Request for setting to control display of measures rests in 4/2 and longer meters (breve versus whole)
By default Musescore uses a "breve" style rest for empty whole measures 8/4 or longer.
I didn't think rests like that have been used for centuries, at least not as standard practice (and when they were, longa rests were used for 16/4 etc., which MuseScore doesn't do).
Simplest fix is just to remove the special case logic and always use regular whole measure rests - if somebody really does want that style rest they can fake it in other ways (adding symbols etc.)
But if there really are scores which using such style rests is standard practice, then introduce an option to do so (but it should be off by default, with logic to handle loading scores created in previous versions as necessary) and have it work correctly for 16/4 etc.
Reference example: Carmina Burana, opening (O Fortuna), in 3/1 - piatti line has regular whole measure rests, also see 2nd movement in 4/2. Rite of Spring has an 11/4 measure. Both scores use regular whole measure (semi-breve) rests (though interestingly Orff's handwritten autograph does appear to use a longa rest, not a breve rest, for the opening measures)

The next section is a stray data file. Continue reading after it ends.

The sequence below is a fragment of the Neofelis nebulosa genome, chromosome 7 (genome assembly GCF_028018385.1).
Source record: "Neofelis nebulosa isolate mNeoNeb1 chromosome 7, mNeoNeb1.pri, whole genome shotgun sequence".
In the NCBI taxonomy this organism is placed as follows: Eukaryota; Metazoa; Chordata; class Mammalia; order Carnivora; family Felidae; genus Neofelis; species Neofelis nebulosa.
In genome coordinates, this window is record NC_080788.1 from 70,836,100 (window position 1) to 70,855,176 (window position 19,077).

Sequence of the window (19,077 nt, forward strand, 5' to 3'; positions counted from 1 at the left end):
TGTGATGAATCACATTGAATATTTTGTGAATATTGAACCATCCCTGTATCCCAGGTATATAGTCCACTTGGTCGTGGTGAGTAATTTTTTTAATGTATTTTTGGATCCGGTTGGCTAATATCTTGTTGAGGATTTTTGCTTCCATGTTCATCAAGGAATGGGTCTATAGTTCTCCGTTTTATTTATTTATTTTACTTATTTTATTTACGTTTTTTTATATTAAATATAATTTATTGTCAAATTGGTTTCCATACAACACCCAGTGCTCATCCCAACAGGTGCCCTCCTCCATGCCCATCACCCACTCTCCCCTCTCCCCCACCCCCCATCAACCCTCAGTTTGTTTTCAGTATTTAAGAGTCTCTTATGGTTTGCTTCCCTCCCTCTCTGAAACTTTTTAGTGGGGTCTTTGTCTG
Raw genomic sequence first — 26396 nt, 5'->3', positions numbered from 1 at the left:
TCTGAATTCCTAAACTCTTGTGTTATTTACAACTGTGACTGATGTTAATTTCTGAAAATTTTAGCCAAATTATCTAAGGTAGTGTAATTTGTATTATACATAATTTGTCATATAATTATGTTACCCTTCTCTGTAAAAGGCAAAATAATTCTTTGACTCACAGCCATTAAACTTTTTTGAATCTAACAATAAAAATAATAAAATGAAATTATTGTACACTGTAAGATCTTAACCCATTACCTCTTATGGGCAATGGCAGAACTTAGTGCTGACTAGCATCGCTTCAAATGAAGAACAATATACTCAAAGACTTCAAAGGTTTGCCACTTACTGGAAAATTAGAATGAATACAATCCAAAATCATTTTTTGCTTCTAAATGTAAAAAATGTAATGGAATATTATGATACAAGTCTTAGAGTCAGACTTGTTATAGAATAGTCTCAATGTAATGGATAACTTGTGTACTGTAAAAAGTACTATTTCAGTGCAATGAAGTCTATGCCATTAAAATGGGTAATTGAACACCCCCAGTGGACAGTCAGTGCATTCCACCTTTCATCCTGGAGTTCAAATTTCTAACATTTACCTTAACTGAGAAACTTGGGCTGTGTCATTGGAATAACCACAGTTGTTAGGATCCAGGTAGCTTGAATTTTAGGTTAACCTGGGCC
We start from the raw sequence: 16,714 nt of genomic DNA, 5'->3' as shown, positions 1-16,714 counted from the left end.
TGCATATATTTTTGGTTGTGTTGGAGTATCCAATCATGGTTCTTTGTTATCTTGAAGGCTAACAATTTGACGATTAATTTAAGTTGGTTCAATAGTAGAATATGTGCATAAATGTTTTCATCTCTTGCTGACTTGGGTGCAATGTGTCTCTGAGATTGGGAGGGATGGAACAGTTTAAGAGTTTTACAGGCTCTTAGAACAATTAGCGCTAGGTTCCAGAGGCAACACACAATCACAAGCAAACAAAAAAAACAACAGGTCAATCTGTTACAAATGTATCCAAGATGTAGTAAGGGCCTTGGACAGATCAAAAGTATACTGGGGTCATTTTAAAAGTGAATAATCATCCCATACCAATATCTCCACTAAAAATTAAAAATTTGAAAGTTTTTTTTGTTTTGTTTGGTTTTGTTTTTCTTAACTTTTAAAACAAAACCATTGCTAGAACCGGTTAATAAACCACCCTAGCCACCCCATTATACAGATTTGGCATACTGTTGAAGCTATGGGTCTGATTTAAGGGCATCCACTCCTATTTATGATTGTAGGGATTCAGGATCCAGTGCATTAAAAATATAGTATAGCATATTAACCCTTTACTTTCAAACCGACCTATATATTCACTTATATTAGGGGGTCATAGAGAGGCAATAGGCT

BTW the wikipedia article on Rests cited Gardner Read as an authority that claims 4/2 measures (but no other type) should use breve rests, but in fact the passage there is talking about historical usage, and states clearly (p98) that "But today the whole rest stands for any empty measure" (my emphasis). I updated the article.
Update: I believe this practice must come from Gould's Behind Bars who does indeed state: (p96)
The semibreve rest acts as a whole-bar rest in any time signature (but see
below). For all time signatures of 4/2 or 8/4 and over, the breve rest represents
a whole—bar rest:
But from what I can see this is an outlying opinion and doesn't line up with what I've observed.
Even Musescore's own handbook (https://musescore.org/en/handbook/3/measure-rests) states:
Full measure rest
A whole rest, centered within a measure (shown below), is used to indicate that an entire measure (or a voice within a measure) is silent, regardless of time signature.